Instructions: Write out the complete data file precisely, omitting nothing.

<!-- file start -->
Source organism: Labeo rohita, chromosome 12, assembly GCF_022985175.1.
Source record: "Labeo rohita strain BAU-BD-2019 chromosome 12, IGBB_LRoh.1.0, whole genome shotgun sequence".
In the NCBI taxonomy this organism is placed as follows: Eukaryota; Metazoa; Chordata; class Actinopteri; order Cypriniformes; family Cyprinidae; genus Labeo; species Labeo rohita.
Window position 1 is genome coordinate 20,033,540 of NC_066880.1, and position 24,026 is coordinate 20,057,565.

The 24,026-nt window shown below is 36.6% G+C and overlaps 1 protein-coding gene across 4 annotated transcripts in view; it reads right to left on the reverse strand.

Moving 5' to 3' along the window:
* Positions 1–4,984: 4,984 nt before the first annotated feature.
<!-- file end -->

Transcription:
Source organism: Labeo rohita, chromosome 12, assembly GCF_022985175.1.
Source record: "Labeo rohita strain BAU-BD-2019 chromosome 12, IGBB_LRoh.1.0, whole genome shotgun sequence".
In the NCBI taxonomy this organism is placed as follows: Eukaryota; Metazoa; Chordata; class Actinopteri; order Cypriniformes; family Cyprinidae; genus Labeo; species Labeo rohita.
Window position 1 is genome coordinate 20,033,540 of NC_066880.1, and position 24,026 is coordinate 20,057,565.

The 24,026-nt window shown below is 36.6% G+C and overlaps 1 protein-coding gene across 4 annotated transcripts in view; it reads right to left on the reverse strand.

Moving 5' to 3' along the window:
* Positions 1–4,984: 4,984 nt before the first annotated feature.